That would be $100 poorly spent. I suppose that works for people from PA. ;-)
    N

  9. #28
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    Quote Originally Posted by russler View Post
    FWIW try Loctite "super wick in" around the seam. I recon that it will give you a few more years. Make sure it's dry first.
    Thanks for the suggestion. I'll look for it.

    It does say it's good for sealing welds. I wonder how it incorporates rust.

    Curious limitation on application fastener size. M6,

    [paste]
    LOCTITE 290 Wicking Grade MIL-SPEC Medium-High Strength Green Threadlocker is a medium strength wicking
    threadlocker for pre-assembled bolts.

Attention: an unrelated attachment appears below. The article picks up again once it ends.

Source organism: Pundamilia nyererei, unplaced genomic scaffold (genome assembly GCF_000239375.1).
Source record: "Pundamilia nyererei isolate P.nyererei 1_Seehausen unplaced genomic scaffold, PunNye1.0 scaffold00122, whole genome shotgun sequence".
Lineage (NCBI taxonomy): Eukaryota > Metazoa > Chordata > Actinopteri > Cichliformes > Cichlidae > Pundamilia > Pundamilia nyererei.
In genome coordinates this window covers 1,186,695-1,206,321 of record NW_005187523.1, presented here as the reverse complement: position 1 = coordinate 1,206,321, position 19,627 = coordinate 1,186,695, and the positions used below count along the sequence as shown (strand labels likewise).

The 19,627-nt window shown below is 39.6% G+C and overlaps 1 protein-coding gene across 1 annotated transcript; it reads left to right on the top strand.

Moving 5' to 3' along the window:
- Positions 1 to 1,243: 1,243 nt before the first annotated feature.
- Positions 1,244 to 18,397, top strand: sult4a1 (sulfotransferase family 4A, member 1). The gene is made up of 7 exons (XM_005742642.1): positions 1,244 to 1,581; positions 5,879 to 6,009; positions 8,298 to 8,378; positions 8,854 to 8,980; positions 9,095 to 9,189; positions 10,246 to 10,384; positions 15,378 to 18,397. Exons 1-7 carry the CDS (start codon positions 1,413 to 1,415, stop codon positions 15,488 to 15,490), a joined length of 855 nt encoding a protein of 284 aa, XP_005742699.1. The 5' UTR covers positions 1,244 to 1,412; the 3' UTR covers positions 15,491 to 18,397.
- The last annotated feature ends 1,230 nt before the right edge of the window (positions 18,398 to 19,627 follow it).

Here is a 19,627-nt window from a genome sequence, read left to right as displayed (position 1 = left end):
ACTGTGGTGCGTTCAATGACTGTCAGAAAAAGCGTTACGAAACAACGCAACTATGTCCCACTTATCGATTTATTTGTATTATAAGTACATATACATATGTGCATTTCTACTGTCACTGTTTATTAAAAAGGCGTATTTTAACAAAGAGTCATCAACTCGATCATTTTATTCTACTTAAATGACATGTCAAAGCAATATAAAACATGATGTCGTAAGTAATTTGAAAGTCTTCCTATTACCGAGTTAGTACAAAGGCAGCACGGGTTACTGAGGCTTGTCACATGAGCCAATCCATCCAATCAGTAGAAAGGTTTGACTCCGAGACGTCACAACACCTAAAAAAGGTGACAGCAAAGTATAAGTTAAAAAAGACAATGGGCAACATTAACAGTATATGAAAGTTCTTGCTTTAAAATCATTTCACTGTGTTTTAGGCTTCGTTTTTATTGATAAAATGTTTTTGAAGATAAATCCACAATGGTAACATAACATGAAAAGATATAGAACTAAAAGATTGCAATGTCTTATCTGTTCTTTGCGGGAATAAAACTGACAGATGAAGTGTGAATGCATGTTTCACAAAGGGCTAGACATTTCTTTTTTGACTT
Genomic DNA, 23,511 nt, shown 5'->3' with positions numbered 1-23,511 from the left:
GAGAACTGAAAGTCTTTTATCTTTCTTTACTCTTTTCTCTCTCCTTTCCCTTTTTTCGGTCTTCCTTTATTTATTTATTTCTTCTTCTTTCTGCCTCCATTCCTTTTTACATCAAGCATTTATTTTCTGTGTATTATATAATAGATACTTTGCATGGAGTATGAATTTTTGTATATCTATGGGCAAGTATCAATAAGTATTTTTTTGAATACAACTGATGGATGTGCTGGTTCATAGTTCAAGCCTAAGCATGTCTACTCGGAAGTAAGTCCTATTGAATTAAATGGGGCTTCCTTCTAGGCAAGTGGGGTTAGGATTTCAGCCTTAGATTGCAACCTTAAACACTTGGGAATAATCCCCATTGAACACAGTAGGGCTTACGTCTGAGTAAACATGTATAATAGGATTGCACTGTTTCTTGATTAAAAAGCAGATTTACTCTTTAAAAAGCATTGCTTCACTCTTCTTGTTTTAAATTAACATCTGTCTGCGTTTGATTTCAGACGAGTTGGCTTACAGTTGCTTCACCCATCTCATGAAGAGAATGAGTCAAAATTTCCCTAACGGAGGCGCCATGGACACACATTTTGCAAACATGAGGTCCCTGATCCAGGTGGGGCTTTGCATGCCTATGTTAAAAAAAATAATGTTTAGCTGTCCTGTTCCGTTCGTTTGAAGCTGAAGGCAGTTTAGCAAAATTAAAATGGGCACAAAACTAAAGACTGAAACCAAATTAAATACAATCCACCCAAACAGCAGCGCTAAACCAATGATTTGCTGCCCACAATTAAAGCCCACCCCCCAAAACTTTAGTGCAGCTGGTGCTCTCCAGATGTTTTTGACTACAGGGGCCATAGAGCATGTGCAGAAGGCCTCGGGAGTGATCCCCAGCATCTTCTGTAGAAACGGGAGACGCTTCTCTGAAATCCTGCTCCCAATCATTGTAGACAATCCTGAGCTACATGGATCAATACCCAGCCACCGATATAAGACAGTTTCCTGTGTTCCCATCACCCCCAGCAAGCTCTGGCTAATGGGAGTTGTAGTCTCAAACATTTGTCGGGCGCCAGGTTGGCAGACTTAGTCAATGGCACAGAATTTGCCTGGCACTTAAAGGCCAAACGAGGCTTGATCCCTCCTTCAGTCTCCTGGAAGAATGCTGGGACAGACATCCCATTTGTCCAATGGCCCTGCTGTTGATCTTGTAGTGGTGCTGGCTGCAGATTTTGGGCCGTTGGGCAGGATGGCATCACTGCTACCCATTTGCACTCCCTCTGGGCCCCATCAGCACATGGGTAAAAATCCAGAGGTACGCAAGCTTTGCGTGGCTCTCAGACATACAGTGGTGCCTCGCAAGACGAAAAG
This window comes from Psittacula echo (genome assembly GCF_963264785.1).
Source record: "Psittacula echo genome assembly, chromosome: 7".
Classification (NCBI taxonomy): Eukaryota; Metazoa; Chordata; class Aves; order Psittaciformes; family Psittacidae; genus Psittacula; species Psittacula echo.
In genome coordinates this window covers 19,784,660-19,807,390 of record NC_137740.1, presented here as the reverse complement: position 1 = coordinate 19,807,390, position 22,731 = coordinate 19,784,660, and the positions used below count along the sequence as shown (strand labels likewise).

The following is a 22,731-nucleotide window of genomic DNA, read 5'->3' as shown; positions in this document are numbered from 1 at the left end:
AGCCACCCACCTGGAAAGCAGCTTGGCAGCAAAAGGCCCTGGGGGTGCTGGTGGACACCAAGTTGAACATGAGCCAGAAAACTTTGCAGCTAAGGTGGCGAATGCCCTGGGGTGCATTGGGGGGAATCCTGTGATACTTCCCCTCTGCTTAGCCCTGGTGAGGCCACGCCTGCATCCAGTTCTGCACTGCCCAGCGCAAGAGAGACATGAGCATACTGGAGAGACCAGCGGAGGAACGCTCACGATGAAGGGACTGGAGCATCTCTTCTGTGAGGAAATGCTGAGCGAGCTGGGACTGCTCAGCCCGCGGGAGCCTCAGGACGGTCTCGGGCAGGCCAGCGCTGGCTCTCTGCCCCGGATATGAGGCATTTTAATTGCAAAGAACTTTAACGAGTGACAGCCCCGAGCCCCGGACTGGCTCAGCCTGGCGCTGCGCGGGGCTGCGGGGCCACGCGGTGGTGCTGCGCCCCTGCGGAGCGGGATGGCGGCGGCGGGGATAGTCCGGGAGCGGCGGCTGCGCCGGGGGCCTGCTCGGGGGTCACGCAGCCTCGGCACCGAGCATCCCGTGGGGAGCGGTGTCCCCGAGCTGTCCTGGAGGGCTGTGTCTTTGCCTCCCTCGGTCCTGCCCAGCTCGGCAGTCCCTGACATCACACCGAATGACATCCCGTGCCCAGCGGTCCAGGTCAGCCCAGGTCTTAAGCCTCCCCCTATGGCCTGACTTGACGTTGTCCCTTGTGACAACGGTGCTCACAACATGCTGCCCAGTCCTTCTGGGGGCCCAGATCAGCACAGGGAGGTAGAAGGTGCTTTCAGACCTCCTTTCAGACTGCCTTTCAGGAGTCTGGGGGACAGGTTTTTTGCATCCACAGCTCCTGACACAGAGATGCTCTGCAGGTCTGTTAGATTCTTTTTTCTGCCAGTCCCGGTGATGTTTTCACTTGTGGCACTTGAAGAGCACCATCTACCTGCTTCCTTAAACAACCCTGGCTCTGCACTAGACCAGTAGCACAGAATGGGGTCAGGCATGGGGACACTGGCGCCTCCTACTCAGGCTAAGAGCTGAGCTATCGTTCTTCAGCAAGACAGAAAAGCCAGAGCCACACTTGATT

Penetrates threads by capillary action.
    Secures set screws and other assemblies after settings are completed.
    Seals welds and porous metal parts.
    Mil Spec: Mil-S-46163A Type III, Grade R. NSF/ANSI 61 Certified.
    Applications include instrumentation screws, electrical connectors and set screws and also seals porosities in welds and metal parts.
    <Max. thread size: Up to M6>
    Service temperature range: -55 to +150 degrees C
    Breakaway torque: 10 Nm
    [end paste]

    Not that it would effect my use. Actually, I'm sure I have that product in the shop.

  10. #29
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    Car-part.com shows 11 pages of gas tanks.... maybe I'm just searching something different.

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    Quote Originally Posted by CalG View Post
    None of those references fit a 2000 trooper. Not one

    That would be $100 poorly spent. I suppose that works for people from PA. ;-)
    N
    Strap It on the roof.....along with the "spare"....

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    Quote Originally Posted by tim9lives View Post